Get Your Company a Green Edge

Going green is not just a matter of reducing your carbon footprint and saving on resources but also a smarter, efficient and often cost effective way of doing business. With Nepali companies starting to apply this knowledge in their efforts, its important to understand it well.

One impulse from a vernal wood may teach you more of man, of moral evil and of good, than all the sages can” – William Wordsworth.

For years Nepal’s natural resources have been exploited and will continue to be if we take assets provided to us by nature for granted like allowing the heavy rains that the monsoon brings to flow down the drains, instead of overcoming the shortage of water in the country via rain water harvesting. Nepal is enriched with an abundance of assets like forests, wind, rain, solar energy, hydropower, etc. which can be exploited to our use without damage to the environment and getting the better of problems like electricity, fuel and water shortages that impede our way to success.

However, saving the environment is not the only reason organizations are advised to go green. Green enterprising is about endeavoring to meet the triple bottom line (TBL), which stands for “the three pillars”, i.e., not just people and the planet but also profits. The good news is that you do not have to be a philanthropist or an environmentalist to adapt green methods into your business model. You can land both your organization and the environment at a win-win situation by going green. However, running a green business is about being environmentally conscious and thus “having no negative impact on the global or local environment, community, society, or economy”.

Several organizations in Nepal have already been making diligent efforts to adapt green methods into their businesses. Jamarko is an example of a cottage industry that has taken the ‘Go Green’ slogan seriously, by producing handmade recycled paper and similar products for its customers. They strive towards conserving the national resources; bringing to attention the importance of recycling in general.

One can decide to go green not just by producing green products but also by making customers apply the same principle in their daily lives. Case in point: the Namo Buddha Resort, started by Ingrid Schneider. Ingrid believes in serving her customers pure organic food, which is grown in her own resort gardens, and at the same time she adheres to other green practices like implementing grey water cleaning system at the resort. While these practices make minimal use of natural resources like water and soil providing maximum benefit in terms of outcome, they also prove to be financially profitable.

Going back to the three pillars, what organizations need to realize is that going green is great for business. In the process of helping people and the planet, they also minimize expenses to and increase profits. With such acute power cuts in the country, the petrol pump at Maitidevi is an excellent example of how the free and natural solar energy can be utilized to get away from the much dreaded diesel expenses on generators. This at a minimal one time investment required for the set up setting up of solar panels. Many other houses and corporations offices in the city are ‘going green’ via this method too;, what are you waiting for?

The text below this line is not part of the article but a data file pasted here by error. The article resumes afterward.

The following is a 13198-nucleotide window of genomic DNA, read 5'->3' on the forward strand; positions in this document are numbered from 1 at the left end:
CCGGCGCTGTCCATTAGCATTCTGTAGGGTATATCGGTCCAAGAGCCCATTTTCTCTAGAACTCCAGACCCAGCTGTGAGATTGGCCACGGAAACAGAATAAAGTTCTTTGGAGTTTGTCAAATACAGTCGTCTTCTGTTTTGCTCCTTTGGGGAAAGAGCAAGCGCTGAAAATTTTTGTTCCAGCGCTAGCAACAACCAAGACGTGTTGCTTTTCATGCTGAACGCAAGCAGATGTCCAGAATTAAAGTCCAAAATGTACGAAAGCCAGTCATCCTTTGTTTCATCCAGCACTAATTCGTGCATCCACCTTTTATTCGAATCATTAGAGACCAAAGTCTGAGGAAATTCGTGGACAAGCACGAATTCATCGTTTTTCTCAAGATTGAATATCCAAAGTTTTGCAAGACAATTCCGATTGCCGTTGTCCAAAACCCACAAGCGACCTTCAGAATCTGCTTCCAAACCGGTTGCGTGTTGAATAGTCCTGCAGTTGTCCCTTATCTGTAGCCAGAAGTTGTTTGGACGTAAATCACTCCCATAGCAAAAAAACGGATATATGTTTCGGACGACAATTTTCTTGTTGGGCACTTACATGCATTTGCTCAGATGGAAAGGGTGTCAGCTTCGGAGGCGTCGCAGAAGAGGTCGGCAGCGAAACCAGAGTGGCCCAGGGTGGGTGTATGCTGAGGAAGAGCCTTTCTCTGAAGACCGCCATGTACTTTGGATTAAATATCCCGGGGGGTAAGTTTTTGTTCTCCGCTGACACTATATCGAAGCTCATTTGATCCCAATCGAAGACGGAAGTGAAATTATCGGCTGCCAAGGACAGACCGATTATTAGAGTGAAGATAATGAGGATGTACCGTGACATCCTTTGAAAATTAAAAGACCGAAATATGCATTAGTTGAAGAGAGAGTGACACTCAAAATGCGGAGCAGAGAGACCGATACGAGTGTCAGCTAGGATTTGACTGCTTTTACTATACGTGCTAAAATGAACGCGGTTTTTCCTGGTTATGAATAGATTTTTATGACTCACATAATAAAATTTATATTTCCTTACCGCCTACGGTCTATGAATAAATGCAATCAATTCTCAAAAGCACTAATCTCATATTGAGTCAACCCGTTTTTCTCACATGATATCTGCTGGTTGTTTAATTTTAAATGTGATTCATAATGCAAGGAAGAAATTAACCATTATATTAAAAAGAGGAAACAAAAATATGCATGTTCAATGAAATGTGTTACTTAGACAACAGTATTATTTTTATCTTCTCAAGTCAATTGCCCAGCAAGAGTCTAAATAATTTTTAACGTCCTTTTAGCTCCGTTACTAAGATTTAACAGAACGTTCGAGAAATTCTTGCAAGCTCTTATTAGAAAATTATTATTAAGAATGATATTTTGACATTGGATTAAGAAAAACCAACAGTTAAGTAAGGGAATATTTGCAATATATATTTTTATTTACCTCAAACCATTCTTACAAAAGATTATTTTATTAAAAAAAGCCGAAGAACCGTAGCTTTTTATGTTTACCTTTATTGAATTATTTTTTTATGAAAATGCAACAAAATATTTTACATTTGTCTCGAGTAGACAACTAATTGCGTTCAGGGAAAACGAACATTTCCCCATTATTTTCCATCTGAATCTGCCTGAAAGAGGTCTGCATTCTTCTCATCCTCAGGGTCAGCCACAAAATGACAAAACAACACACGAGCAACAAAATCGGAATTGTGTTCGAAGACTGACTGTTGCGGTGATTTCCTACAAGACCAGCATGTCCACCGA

In the past few years, organizations all over the world have started to become environmentally conscious. While companies are trying to reduce their carbon footprints and consumers are demanding cleaner and greener products, “green” is also the new marketing mantra. Based on the Roper Survey conducted in 2002, it was found that in the US alone, 46% of consumers tend to recycle newspapers and 23% are inclined to buy products made from recycled materials.

‘Going green’ is not just something that not corporations can do. While we as consumers often complain about the ‘pollution emitted via industries, we must also take responsibility for enforcing the act of going green. Consumers must demand for products that have minimal harm to the environment. Organizations can also consider implementing green enterprising as a part of their Corporate Social Responsibility (CSR).

Deewaker Piya, Founder of Green n Green, talks about his initiative of going green and at the same time establishing an enterprise while doing so. “We try to keep the larger picture in mind i.e., our environment. Like they say, good planets are hard to find. So don’t blow it already.” Deewaker and his father launched a product called the Electronic Catalytic Convertor in their Chorofuel division, which helps generators and vehicles save on fuel usage, while reducing carbon emissions from their exhaust pipes. “It was a huge challenge to change the mindset of vehicle users, even though our products help save at least 5% – 15% of their fuel costs,” he says. As an upcoming entrepreneur, Deewaker had to do the rounds at several government offices while attempting to seek a harmonic code for such a product. His belief in going green is still strong: “Going green is always profitable in the long run. Earning goodwill for your organization in the community is only a complimentary benefit.”

Now the question is, do we act now or do we wait for our wells to dry out before we realize the worth of water. As Gary Snyder said, “Nature is not a place to visit. It is home.”

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